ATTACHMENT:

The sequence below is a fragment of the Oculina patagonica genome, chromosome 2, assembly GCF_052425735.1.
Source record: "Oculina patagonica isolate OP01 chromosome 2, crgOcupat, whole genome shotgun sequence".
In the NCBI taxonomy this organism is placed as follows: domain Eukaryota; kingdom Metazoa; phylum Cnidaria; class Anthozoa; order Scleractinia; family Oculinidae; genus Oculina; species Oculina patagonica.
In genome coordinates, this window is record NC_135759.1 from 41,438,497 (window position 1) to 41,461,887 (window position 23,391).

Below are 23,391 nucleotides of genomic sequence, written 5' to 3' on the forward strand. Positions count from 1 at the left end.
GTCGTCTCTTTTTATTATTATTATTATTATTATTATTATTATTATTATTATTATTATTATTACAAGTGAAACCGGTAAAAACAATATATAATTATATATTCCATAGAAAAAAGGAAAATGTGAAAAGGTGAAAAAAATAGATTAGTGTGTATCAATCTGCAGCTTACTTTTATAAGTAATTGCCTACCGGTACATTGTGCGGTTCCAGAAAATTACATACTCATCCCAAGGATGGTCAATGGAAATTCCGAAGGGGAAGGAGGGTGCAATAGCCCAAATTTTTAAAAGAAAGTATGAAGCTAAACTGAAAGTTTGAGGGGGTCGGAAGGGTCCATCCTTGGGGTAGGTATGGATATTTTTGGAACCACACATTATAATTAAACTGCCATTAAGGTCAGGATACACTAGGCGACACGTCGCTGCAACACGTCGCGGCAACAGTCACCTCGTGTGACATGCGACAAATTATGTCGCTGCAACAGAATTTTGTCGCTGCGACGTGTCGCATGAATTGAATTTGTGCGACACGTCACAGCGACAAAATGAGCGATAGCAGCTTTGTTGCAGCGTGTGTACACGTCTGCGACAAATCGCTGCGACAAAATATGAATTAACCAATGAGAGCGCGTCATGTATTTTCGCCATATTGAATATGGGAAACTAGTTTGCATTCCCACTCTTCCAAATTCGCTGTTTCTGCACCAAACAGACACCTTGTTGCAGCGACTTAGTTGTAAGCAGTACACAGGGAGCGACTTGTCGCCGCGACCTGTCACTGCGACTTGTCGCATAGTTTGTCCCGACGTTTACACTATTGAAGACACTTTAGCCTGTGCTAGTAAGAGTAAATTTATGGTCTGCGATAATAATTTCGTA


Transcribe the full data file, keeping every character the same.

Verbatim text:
The sequence below is a fragment of the Oculina patagonica genome, chromosome 2, assembly GCF_052425735.1.
Source record: "Oculina patagonica isolate OP01 chromosome 2, crgOcupat, whole genome shotgun sequence".
In the NCBI taxonomy this organism is placed as follows: domain Eukaryota; kingdom Metazoa; phylum Cnidaria; class Anthozoa; order Scleractinia; family Oculinidae; genus Oculina; species Oculina patagonica.
In genome coordinates, this window is record NC_135759.1 from 41,438,497 (window position 1) to 41,461,887 (window position 23,391).

Below are 23,391 nucleotides of genomic sequence, written 5' to 3' on the forward strand. Positions count from 1 at the left end.
GTCGTCTCTTTTTATTATTATTATTATTATTATTATTATTATTATTATTATTATTATTATTACAAGTGAAACCGGTAAAAACAATATATAATTATATATTCCATAGAAAAAAGGAAAATGTGAAAAGGTGAAAAAAATAGATTAGTGTGTATCAATCTGCAGCTTACTTTTATAAGTAATTGCCTACCGGTACATTGTGCGGTTCCAGAAAATTACATACTCATCCCAAGGATGGTCAATGGAAATTCCGAAGGGGAAGGAGGGTGCAATAGCCCAAATTTTTAAAAGAAAGTATGAAGCTAAACTGAAAGTTTGAGGGGGTCGGAAGGGTCCATCCTTGGGGTAGGTATGGATATTTTTGGAACCACACATTATAATTAAACTGCCATTAAGGTCAGGATACACTAGGCGACACGTCGCTGCAACACGTCGCGGCAACAGTCACCTCGTGTGACATGCGACAAATTATGTCGCTGCAACAGAATTTTGTCGCTGCGACGTGTCGCATGAATTGAATTTGTGCGACACGTCACAGCGACAAAATGAGCGATAGCAGCTTTGTTGCAGCGTGTGTACACGTCTGCGACAAATCGCTGCGACAAAATATGAATTAACCAATGAGAGCGCGTCATGTATTTTCGCCATATTGAATATGGGAAACTAGTTTGCATTCCCACTCTTCCAAATTCGCTGTTTCTGCACCAAACAGACACCTTGTTGCAGCGACTTAGTTGTAAGCAGTACACAGGGAGCGACTTGTCGCCGCGACCTGTCACTGCGACTTGTCGCATAGTTTGTCCCGACGTTTACACTATTGAAGACACTTTAGCCTGTGCTAGTAAGAGTAAATTTATGGTCTGCGATAATAATTTCGTA